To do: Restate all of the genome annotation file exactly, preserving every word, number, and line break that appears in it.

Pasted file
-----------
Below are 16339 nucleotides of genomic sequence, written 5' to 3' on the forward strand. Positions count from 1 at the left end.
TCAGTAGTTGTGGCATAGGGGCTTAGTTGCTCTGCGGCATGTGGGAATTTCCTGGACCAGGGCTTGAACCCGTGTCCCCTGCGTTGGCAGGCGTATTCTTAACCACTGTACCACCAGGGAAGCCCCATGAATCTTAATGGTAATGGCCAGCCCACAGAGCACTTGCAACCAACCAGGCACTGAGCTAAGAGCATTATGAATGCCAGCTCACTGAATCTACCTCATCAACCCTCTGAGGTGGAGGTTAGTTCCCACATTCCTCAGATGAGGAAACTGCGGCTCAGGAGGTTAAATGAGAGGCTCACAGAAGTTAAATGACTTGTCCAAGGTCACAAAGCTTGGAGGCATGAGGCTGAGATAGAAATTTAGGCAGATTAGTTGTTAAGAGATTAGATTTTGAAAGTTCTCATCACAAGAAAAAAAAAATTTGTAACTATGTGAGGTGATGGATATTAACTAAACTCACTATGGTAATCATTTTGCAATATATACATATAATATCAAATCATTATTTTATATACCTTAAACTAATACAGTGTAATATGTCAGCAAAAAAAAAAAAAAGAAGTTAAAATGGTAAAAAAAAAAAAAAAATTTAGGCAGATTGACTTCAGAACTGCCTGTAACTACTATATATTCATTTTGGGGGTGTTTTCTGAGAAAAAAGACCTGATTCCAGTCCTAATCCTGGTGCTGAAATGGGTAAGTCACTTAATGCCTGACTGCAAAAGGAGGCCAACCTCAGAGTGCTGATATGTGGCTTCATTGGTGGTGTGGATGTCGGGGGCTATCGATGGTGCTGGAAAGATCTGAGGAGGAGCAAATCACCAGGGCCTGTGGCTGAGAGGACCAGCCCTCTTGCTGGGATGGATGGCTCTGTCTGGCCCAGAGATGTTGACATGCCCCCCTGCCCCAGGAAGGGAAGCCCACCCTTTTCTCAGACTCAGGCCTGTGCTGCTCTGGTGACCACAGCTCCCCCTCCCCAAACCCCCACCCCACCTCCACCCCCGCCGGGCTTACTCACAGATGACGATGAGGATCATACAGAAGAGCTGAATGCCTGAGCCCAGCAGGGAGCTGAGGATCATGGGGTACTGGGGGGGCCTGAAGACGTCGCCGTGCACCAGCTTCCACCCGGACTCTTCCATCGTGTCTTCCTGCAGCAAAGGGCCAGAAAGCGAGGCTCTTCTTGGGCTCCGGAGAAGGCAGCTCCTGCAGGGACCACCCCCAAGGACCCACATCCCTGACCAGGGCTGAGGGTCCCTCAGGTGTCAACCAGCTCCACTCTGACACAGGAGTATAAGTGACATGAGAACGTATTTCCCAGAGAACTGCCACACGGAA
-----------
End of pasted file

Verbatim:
Below are 16339 nucleotides of genomic sequence, written 5' to 3' on the forward strand. Positions count from 1 at the left end.
TCAGTAGTTGTGGCATAGGGGCTTAGTTGCTCTGCGGCATGTGGGAATTTCCTGGACCAGGGCTTGAACCCGTGTCCCCTGCGTTGGCAGGCGTATTCTTAACCACTGTACCACCAGGGAAGCCCCATGAATCTTAATGGTAATGGCCAGCCCACAGAGCACTTGCAACCAACCAGGCACTGAGCTAAGAGCATTATGAATGCCAGCTCACTGAATCTACCTCATCAACCCTCTGAGGTGGAGGTTAGTTCCCACATTCCTCAGATGAGGAAACTGCGGCTCAGGAGGTTAAATGAGAGGCTCACAGAAGTTAAATGACTTGTCCAAGGTCACAAAGCTTGGAGGCATGAGGCTGAGATAGAAATTTAGGCAGATTAGTTGTTAAGAGATTAGATTTTGAAAGTTCTCATCACAAGAAAAAAAAAATTTGTAACTATGTGAGGTGATGGATATTAACTAAACTCACTATGGTAATCATTTTGCAATATATACATATAATATCAAATCATTATTTTATATACCTTAAACTAATACAGTGTAATATGTCAGCAAAAAAAAAAAAAAGAAGTTAAAATGGTAAAAAAAAAAAAAAAATTTAGGCAGATTGACTTCAGAACTGCCTGTAACTACTATATATTCATTTTGGGGGTGTTTTCTGAGAAAAAAGACCTGATTCCAGTCCTAATCCTGGTGCTGAAATGGGTAAGTCACTTAATGCCTGACTGCAAAAGGAGGCCAACCTCAGAGTGCTGATATGTGGCTTCATTGGTGGTGTGGATGTCGGGGGCTATCGATGGTGCTGGAAAGATCTGAGGAGGAGCAAATCACCAGGGCCTGTGGCTGAGAGGACCAGCCCTCTTGCTGGGATGGATGGCTCTGTCTGGCCCAGAGATGTTGACATGCCCCCCTGCCCCAGGAAGGGAAGCCCACCCTTTTCTCAGACTCAGGCCTGTGCTGCTCTGGTGACCACAGCTCCCCCTCCCCAAACCCCCACCCCACCTCCACCCCCGCCGGGCTTACTCACAGATGACGATGAGGATCATACAGAAGAGCTGAATGCCTGAGCCCAGCAGGGAGCTGAGGATCATGGGGTACTGGGGGGGCCTGAAGACGTCGCCGTGCACCAGCTTCCACCCGGACTCTTCCATCGTGTCTTCCTGCAGCAAAGGGCCAGAAAGCGAGGCTCTTCTTGGGCTCCGGAGAAGGCAGCTCCTGCAGGGACCACCCCCAAGGACCCACATCCCTGACCAGGGCTGAGGGTCCCTCAGGTGTCAACCAGCTCCACTCTGACACAGGAGTATAAGTGACATGAGAACGTATTTCCCAGAGAACTGCCACACGGAA